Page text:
This summer I also was able to serve with two charitable organizations, both with somewhat mutual goals. God’s Love We Deliver aims to assist those who are homebound or have trouble purchasing and collecting food by delivering meals several times a week, free of charge. My role was that of deliverer, as I went from apartment complex to apartment complex in uptown manhattan dropping off meal packages with clients of GLWD. The buildings were often tenebrous and dreary, with dark hallways and melancholy wall paper. However, the residents were anything but dreary, with glowing smiles and warm personalities. The appreciativeness and happiness illuminated by something as simple as a quick visit and a few bites to eat really struck me. I had never met any of these people and yet they acted as if we had been friends for years.
The other organization I worked with was that of the Friends Shelter, an organization that provides those who are homeless with a meal and a bed for the night, located in the common room. In working with them I collected materials and then cooked a meal, usually some sort of pasta or meat accompanied by a vegetable and desert. I would then travel to school and drop the meal off at the common room. The supervisors for the night were always amicable, friendly, and very grateful for the meal. “They’re really gonna love this”, I remember the supervisor saying one July night. “This desert especially is going to make them so happy”. Once again, I was taken aback by the shear joy caused by something as simple as a few brownies and a bowl of pasta. A quality of life that I would deem as ordinary or common to really put a smile on people’s faces was something novel to me. Something so simple and fundamental to life itself is capable of giving great happiness and joy.
I have learned from my experiences that one does not need to travel around the world, drive nice cars, or any other luxuries of life to be happy. Rather, the simple things in life really are what makes life special.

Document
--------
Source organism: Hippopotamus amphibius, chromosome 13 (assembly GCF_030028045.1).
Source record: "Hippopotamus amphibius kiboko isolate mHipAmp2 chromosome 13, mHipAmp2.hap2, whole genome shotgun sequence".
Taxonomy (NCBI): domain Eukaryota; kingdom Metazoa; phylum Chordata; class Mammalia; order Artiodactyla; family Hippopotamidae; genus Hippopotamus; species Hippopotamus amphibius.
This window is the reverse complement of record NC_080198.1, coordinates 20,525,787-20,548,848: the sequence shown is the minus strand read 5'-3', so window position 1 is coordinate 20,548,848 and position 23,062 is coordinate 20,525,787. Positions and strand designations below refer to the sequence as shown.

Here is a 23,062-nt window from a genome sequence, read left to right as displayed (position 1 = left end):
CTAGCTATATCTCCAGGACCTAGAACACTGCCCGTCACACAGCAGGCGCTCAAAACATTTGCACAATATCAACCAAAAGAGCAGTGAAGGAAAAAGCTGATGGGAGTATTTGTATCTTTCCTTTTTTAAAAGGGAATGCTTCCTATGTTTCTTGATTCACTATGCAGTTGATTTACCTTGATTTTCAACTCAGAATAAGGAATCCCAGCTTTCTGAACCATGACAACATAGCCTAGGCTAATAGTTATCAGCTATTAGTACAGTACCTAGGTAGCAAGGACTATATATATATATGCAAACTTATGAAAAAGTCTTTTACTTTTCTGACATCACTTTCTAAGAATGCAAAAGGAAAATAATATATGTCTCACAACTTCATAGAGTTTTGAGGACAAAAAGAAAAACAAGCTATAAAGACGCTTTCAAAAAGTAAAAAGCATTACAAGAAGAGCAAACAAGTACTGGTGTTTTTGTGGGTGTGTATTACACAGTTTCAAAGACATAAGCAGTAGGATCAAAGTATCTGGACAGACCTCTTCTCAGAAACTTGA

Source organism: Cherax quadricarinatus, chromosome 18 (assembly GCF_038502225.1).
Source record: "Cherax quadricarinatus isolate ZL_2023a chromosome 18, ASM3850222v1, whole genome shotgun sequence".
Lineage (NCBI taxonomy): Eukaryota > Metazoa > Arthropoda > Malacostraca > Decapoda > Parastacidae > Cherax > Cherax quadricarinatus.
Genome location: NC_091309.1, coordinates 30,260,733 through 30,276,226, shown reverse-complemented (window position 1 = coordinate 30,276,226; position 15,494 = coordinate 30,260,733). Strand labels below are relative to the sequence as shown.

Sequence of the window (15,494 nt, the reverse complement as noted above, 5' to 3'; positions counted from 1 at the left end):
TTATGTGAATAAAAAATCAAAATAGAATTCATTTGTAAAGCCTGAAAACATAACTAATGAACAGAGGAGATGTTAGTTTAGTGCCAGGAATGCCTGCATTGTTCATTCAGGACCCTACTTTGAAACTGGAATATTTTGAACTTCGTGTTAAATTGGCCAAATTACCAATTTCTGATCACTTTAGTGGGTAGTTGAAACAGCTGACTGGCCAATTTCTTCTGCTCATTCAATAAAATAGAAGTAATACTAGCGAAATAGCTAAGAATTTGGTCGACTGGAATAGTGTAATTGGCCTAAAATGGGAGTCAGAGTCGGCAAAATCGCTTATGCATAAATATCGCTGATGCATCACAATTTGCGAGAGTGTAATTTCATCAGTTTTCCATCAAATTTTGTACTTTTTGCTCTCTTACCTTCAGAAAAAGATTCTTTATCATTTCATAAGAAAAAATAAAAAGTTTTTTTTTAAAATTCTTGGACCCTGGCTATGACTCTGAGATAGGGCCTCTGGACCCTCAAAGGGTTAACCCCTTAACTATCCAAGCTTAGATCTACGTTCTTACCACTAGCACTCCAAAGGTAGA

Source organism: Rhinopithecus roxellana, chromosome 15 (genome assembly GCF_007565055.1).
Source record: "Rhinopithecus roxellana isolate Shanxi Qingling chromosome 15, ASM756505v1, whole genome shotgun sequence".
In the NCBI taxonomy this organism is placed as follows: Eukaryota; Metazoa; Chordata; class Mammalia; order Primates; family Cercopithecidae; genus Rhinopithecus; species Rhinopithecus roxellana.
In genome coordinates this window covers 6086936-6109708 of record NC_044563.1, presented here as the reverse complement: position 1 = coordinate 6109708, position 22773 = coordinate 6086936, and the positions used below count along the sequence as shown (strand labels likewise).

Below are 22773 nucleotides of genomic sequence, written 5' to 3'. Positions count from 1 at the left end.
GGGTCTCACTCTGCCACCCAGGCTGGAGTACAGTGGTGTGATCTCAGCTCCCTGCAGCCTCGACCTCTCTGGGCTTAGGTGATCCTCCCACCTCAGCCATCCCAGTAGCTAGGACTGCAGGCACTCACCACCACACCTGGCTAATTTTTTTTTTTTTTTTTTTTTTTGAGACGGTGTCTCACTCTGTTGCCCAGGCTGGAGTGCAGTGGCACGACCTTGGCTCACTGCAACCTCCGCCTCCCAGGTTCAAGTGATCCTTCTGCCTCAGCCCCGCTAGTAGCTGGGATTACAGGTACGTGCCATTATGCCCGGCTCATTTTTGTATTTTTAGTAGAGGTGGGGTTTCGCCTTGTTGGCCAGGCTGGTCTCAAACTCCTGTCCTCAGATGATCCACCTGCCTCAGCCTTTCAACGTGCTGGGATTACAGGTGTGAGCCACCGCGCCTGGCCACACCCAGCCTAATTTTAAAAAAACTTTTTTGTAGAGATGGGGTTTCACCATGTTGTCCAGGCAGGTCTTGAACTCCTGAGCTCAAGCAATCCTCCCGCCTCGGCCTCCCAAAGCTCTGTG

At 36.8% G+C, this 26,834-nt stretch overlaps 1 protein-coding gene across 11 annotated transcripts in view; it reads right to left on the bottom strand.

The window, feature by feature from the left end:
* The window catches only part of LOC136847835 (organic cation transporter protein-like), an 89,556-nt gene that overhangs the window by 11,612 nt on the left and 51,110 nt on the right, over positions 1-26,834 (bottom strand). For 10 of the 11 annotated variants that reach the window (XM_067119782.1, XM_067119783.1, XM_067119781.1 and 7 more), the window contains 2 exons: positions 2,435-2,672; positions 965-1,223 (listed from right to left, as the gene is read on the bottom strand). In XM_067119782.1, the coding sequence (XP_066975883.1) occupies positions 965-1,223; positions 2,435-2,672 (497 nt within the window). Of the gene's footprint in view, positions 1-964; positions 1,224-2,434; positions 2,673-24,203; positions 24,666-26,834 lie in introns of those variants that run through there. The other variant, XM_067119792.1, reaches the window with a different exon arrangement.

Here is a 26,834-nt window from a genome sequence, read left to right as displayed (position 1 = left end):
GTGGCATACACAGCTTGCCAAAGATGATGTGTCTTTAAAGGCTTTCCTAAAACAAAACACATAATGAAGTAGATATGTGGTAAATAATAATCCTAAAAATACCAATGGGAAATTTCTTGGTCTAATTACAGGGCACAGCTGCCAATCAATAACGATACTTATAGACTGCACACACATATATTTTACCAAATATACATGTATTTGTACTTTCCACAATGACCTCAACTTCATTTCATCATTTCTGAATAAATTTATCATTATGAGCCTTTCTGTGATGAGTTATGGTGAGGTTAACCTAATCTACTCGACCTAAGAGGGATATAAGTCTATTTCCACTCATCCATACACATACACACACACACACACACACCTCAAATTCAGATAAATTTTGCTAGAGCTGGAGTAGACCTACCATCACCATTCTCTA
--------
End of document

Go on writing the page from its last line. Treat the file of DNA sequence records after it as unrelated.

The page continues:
For the past couple months, I have assisted Derek Reid and Andrew Domanico in teaching their Kindergarten physical education class once a week. I helped Derek and Andrew with a number of tasks, whether it was setting up equipment, instructing the kids, or simply doing whatever they needed. At the beginning of my time working with this class, I noticed that perhaps the kids were a bit timid or intimidated by me. However, I cannot really blame me for this, as they had never seen me before and were a good two feet shorter than me. Heck, I too would have been taken aback by a towering giant entering my class out of no where. However, as I began interact and play with these kids more and more, they gradually became more comfortable around me. I played in their games, did similar activities, and talked with them, just like another kindergartener would do, and really enjoyed myself. They soon began to realize that I really was not a whole lot different than themselves. I would often times be the subject of their laughter as Derek or Andrew cracked a witty joke or one of their classmates got me in a game of tag. Thus, when I instructed them how to throw properly or hold a baseball bat, the dynamics were different from one of the actual teachers giving them instruction. While they still respected me and recognized that I was older, they thought of me as just another big kid in their class, which allowed me to really enhance their physical education experience.